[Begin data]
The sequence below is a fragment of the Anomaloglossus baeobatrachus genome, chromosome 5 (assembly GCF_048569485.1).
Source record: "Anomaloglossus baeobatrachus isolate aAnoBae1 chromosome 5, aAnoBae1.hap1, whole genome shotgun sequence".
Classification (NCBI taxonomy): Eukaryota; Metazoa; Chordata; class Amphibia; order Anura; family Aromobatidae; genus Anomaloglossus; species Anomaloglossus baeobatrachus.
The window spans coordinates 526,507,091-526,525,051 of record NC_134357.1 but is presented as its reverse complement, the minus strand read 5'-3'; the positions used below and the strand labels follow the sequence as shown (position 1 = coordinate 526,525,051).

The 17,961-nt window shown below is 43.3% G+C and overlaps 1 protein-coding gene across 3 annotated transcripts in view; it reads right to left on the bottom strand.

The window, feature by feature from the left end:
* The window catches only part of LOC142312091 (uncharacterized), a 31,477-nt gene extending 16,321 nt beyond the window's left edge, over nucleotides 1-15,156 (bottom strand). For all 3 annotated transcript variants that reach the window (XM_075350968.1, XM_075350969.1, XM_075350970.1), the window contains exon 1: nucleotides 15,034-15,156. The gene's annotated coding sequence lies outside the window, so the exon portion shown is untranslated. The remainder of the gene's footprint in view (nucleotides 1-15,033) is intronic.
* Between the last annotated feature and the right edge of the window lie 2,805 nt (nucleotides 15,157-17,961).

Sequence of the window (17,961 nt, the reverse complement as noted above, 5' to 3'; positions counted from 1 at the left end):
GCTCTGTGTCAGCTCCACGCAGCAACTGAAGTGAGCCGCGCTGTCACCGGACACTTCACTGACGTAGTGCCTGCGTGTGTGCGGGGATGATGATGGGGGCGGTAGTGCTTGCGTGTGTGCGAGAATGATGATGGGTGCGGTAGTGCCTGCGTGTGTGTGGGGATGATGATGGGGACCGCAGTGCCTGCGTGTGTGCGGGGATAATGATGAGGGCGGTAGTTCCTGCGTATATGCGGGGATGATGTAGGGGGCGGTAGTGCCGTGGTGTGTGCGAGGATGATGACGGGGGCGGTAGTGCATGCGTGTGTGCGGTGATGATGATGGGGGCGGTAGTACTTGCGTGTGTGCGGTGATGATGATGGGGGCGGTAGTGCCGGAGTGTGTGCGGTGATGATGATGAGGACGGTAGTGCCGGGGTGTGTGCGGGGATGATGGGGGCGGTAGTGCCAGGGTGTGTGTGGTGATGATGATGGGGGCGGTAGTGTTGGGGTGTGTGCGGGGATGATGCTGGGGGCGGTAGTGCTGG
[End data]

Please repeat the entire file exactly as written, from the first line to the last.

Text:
The sequence below is a fragment of the Anomaloglossus baeobatrachus genome, chromosome 5 (assembly GCF_048569485.1).
Source record: "Anomaloglossus baeobatrachus isolate aAnoBae1 chromosome 5, aAnoBae1.hap1, whole genome shotgun sequence".
Classification (NCBI taxonomy): Eukaryota; Metazoa; Chordata; class Amphibia; order Anura; family Aromobatidae; genus Anomaloglossus; species Anomaloglossus baeobatrachus.
The window spans coordinates 526,507,091-526,525,051 of record NC_134357.1 but is presented as its reverse complement, the minus strand read 5'-3'; the positions used below and the strand labels follow the sequence as shown (position 1 = coordinate 526,525,051).

The 17,961-nt window shown below is 43.3% G+C and overlaps 1 protein-coding gene across 3 annotated transcripts in view; it reads right to left on the bottom strand.

The window, feature by feature from the left end:
* The window catches only part of LOC142312091 (uncharacterized), a 31,477-nt gene extending 16,321 nt beyond the window's left edge, over nucleotides 1-15,156 (bottom strand). For all 3 annotated transcript variants that reach the window (XM_075350968.1, XM_075350969.1, XM_075350970.1), the window contains exon 1: nucleotides 15,034-15,156. The gene's annotated coding sequence lies outside the window, so the exon portion shown is untranslated. The remainder of the gene's footprint in view (nucleotides 1-15,033) is intronic.
* Between the last annotated feature and the right edge of the window lie 2,805 nt (nucleotides 15,157-17,961).

Sequence of the window (17,961 nt, the reverse complement as noted above, 5' to 3'; positions counted from 1 at the left end):
GCTCTGTGTCAGCTCCACGCAGCAACTGAAGTGAGCCGCGCTGTCACCGGACACTTCACTGACGTAGTGCCTGCGTGTGTGCGGGGATGATGATGGGGGCGGTAGTGCTTGCGTGTGTGCGAGAATGATGATGGGTGCGGTAGTGCCTGCGTGTGTGTGGGGATGATGATGGGGACCGCAGTGCCTGCGTGTGTGCGGGGATAATGATGAGGGCGGTAGTTCCTGCGTATATGCGGGGATGATGTAGGGGGCGGTAGTGCCGTGGTGTGTGCGAGGATGATGACGGGGGCGGTAGTGCATGCGTGTGTGCGGTGATGATGATGGGGGCGGTAGTACTTGCGTGTGTGCGGTGATGATGATGGGGGCGGTAGTGCCGGAGTGTGTGCGGTGATGATGATGAGGACGGTAGTGCCGGGGTGTGTGCGGGGATGATGGGGGCGGTAGTGCCAGGGTGTGTGTGGTGATGATGATGGGGGCGGTAGTGTTGGGGTGTGTGCGGGGATGATGCTGGGGGCGGTAGTGCTGG